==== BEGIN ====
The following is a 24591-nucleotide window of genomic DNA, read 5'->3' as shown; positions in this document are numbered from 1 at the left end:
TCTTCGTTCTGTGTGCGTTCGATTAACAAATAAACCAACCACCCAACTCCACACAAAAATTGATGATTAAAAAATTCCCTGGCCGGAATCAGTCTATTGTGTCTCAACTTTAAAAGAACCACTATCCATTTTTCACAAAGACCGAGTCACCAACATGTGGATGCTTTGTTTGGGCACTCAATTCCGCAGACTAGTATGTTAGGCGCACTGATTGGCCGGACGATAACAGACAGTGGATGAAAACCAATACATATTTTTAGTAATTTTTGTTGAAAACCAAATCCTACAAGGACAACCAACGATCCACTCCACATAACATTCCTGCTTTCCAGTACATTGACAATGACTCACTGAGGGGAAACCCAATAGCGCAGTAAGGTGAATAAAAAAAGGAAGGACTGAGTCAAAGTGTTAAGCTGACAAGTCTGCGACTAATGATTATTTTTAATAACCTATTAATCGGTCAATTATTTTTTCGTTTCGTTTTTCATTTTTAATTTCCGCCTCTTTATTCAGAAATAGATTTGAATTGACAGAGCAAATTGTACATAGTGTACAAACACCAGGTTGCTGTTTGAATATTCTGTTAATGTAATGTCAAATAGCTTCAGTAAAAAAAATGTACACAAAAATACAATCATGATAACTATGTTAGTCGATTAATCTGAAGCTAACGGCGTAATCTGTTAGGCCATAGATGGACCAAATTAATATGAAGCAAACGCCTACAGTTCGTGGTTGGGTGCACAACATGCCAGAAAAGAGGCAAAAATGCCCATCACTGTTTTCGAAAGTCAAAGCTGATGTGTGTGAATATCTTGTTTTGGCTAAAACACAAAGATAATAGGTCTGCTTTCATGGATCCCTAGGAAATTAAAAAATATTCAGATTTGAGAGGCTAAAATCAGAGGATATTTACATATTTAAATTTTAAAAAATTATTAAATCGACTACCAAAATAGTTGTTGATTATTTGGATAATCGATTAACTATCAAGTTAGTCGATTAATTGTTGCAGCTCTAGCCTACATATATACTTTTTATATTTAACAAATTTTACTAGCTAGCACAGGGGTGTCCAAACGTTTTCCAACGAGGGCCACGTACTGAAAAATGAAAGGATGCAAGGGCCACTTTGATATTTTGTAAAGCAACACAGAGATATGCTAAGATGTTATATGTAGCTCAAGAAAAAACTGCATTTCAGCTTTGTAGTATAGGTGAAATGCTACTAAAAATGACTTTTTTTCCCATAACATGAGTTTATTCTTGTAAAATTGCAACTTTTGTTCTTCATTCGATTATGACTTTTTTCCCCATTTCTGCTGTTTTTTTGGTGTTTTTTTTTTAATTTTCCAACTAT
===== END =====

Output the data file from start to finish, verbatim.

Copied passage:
The following is a 24591-nucleotide window of genomic DNA, read 5'->3' as shown; positions in this document are numbered from 1 at the left end:
TCTTCGTTCTGTGTGCGTTCGATTAACAAATAAACCAACCACCCAACTCCACACAAAAATTGATGATTAAAAAATTCCCTGGCCGGAATCAGTCTATTGTGTCTCAACTTTAAAAGAACCACTATCCATTTTTCACAAAGACCGAGTCACCAACATGTGGATGCTTTGTTTGGGCACTCAATTCCGCAGACTAGTATGTTAGGCGCACTGATTGGCCGGACGATAACAGACAGTGGATGAAAACCAATACATATTTTTAGTAATTTTTGTTGAAAACCAAATCCTACAAGGACAACCAACGATCCACTCCACATAACATTCCTGCTTTCCAGTACATTGACAATGACTCACTGAGGGGAAACCCAATAGCGCAGTAAGGTGAATAAAAAAAGGAAGGACTGAGTCAAAGTGTTAAGCTGACAAGTCTGCGACTAATGATTATTTTTAATAACCTATTAATCGGTCAATTATTTTTTCGTTTCGTTTTTCATTTTTAATTTCCGCCTCTTTATTCAGAAATAGATTTGAATTGACAGAGCAAATTGTACATAGTGTACAAACACCAGGTTGCTGTTTGAATATTCTGTTAATGTAATGTCAAATAGCTTCAGTAAAAAAAATGTACACAAAAATACAATCATGATAACTATGTTAGTCGATTAATCTGAAGCTAACGGCGTAATCTGTTAGGCCATAGATGGACCAAATTAATATGAAGCAAACGCCTACAGTTCGTGGTTGGGTGCACAACATGCCAGAAAAGAGGCAAAAATGCCCATCACTGTTTTCGAAAGTCAAAGCTGATGTGTGTGAATATCTTGTTTTGGCTAAAACACAAAGATAATAGGTCTGCTTTCATGGATCCCTAGGAAATTAAAAAATATTCAGATTTGAGAGGCTAAAATCAGAGGATATTTACATATTTAAATTTTAAAAAATTATTAAATCGACTACCAAAATAGTTGTTGATTATTTGGATAATCGATTAACTATCAAGTTAGTCGATTAATTGTTGCAGCTCTAGCCTACATATATACTTTTTATATTTAACAAATTTTACTAGCTAGCACAGGGGTGTCCAAACGTTTTCCAACGAGGGCCACGTACTGAAAAATGAAAGGATGCAAGGGCCACTTTGATATTTTGTAAAGCAACACAGAGATATGCTAAGATGTTATATGTAGCTCAAGAAAAAACTGCATTTCAGCTTTGTAGTATAGGTGAAATGCTACTAAAAATGACTTTTTTTCCCATAACATGAGTTTATTCTTGTAAAATTGCAACTTTTGTTCTTCATTCGATTATGACTTTTTTCCCCATTTCTGCTGTTTTTTTGGTGTTTTTTTTTTAATTTTCCAACTAT